DLP will scan OneDrive and SharePoint online documents to determine those that contain Restricted data such as Social Security numbers or credit card numbers. SSNs and credit card numbers are classified as Restricted/PHI under the UAB Data Classification Rule.

If one of your files contains such information, the file will be flagged and you will see a new icon — a red circle indicating access is prohibited. Access will be restricted to the owner of the file and the last person who modified the file.

If you have a file flagged as having restricted information, you should:

  • Delete the file from OneDrive or SharePoint Online
  • Remove the restricted data from the file; or
  • Migrate the file to local, on-premise file storage. AskIT can help you with on-premise storage.

Learn more about how data loss prevention works in OneDrive and SharePoint here.

Learn more about how to remediate Restricted data in your OneDrive files here.

If you have any questions or problems with DLP, please contact AskIT at 205-996-5555, askit@uab.edu or uab.edu/askit.

AVP Research Computing Open Sessions Updated DS

Two remaining candidates for assistant vice president of research computing are set to present their ideas for the position at open forums in May.

Faculty, staff and students are invited.

Presentations include:

  • Ralph Zottola, Ph.D., will present from 3 to 4 p.m. Wednesday, May 16, in the Cudworth Hall Auditorium.
  • Jill Gemmill, Ph.D., will present from 3 to 4 p.m. Thursday, May 17, in the Cudworth Hall Auditorium.

Purushotham Bangalore, Ph.D., current interim director of research computing, presented Monday, April 30.

Dr. Bangalore is a professor of computer science in the College of Arts and Sciences and interim director for research computing in the Office of Vice President for Information Technology at the University of Alabama at Birmingham. He has 25 years of extensive experience in several areas of high-performance computing (HPC), including designing novel HPC algorithms, object-oriented libraries, message-passing middleware, multidisciplinary applications, parallel program synthesis frameworks, scalable and reliable petascale compute and storage systems, and collaborative environments. As the interim director for Research Computing, he is responsible for the design, procurement, deployment, and day-to-day operations of a 468 TFLOPS compute cluster with 6 PB storage system and a high-speed research network.

Dr. Zottola received his doctorate in biochemistry from the University of Massachusetts Medical School, where he remained to serve in multiple roles to develop academic, informatics and research computing infrastructure and services. He then served as chief technology officer for research computing at the UMass Office of the President, where he provided leadership for UMass to develop the Massachusetts Green High Performance Computing Center. Zottola has 23 years of progressive IT executive experience. He also has faculty appointments in the Department of Quantitative Health Sciences and the Graduate School of Nursing at UMassMed, where he teaches a graduate biomedical informatics course.

Dr. Gemmill has provided leadership in scientific and high-performance computing; campus and regional network infrastructure and services; federated authentication/authorization technology and infrastructure; data security technology and policy; collaboration technology standards; and scientific visualization. Her innovation has been recognized by multiple industry awards (Data Center Executive of the Year 2008; ESRI Special Achievement in GIS 2003; E-Gov “Best of the Best” Pioneer Award 2002) and she has been a principal on 30 funded awards totaling more than $30 million from funding agencies including the National Science Foundation, National Institutes of Health, DoE, IMLS, and National Parks Service, and UAB Health Services Foundation.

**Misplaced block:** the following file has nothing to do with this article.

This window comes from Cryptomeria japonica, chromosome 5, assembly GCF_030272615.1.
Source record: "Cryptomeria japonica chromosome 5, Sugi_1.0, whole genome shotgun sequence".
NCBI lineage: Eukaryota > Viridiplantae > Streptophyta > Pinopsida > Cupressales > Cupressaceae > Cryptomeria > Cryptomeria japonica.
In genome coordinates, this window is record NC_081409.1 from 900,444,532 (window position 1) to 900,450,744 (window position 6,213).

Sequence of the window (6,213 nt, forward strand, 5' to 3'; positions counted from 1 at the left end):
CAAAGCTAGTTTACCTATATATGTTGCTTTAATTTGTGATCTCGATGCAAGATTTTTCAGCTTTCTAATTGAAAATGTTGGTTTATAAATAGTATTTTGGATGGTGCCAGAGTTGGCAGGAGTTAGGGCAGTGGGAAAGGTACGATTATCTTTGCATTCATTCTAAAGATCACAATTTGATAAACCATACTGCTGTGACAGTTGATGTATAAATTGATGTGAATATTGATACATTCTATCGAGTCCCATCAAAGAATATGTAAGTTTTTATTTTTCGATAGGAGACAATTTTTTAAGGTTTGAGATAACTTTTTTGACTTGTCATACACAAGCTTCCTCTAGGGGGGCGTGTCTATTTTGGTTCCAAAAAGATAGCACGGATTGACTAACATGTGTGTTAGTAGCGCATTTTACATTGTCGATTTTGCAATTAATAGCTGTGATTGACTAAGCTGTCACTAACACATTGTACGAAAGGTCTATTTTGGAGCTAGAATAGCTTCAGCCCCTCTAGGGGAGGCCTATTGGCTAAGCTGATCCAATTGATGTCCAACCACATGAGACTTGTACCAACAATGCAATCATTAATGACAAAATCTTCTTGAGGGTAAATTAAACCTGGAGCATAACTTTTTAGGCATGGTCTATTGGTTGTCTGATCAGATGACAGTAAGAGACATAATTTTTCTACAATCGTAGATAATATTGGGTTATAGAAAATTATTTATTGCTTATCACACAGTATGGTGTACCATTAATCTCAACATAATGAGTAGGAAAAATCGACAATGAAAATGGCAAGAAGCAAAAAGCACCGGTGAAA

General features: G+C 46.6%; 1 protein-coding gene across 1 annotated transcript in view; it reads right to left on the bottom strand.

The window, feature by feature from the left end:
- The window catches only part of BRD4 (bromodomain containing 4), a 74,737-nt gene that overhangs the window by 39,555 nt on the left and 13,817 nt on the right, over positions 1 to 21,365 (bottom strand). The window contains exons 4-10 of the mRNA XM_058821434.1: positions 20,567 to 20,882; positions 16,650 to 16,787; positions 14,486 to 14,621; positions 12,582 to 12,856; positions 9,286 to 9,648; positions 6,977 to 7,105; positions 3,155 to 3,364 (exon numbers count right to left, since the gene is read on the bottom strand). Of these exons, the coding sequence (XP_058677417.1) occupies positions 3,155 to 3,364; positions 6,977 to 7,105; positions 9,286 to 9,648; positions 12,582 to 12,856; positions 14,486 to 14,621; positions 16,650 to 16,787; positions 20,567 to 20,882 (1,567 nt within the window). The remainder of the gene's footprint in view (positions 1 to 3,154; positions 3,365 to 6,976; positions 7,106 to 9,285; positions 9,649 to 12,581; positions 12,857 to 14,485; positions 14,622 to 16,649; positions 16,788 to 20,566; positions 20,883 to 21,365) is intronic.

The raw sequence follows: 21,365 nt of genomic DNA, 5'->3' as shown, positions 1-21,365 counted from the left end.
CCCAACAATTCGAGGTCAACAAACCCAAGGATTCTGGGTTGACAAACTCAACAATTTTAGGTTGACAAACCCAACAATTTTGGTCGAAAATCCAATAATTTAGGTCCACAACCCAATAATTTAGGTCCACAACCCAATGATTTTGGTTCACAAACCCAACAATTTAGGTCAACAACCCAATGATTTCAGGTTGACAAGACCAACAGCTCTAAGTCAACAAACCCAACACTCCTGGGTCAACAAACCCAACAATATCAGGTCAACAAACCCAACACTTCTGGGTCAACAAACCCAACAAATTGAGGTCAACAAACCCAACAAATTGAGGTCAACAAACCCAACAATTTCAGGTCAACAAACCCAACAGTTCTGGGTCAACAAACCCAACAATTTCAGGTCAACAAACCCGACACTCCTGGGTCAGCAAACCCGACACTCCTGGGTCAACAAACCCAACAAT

The new assistant vice president of research computing will be UAB’s pioneer and chief architect of UAB Research Computing applications. Reporting to the vice president for information technology and chief information officer, the position will be responsible for creating and managing a team to design, develop and deliver a cost-effective mix of applications, data-analysis platforms and visualization tools running on shared high-performance computing resources across the UAB campus, which is home to the fastest research computer in Alabama.



UAB Solution Studios has been connecting students, nurses and clinicians to solve patient-centered problems.

Sprints LogoIn its first sprint project, UAB IT has partnered with UAB Solution Studios to create a tool to connect them more easily.

UAB IT has worked closely with the team behind UAB Solution Studios, an interdisciplinary team that connects clinicians and STEM students to solve patient care problems. UAB IT has developed a prototype for an online UAB Solution Studios tool that will connect students and clinicians more quickly and efficiently. The prototype is set to be showcased later this month for university officials and community members.

"It's an education as well as a product," said Nancy Wingo of UAB Solution Studios. "At the heart of it is people with a passion to help people."

Learn more about UAB Solution Studios here and about the project in the video above.

A "sprint" refers to a specific amount of time in which technology work must be completed and presented for review by the product owner. The UAB IT sprints program is designed to help create innovative solutions for campus needs. The sprints will give cross-discipline teams an opportunity to create a prototype for these solutions.

Other sprint projects include UAB-specific skills for smart devices such as Amazon Alexa; a university calendar; and chatbots for faculty questions and other campus needs.

With space leased at Innovation Depot, the intent is to give teams a creative space to find solutions and to include team members beyond IT professionals.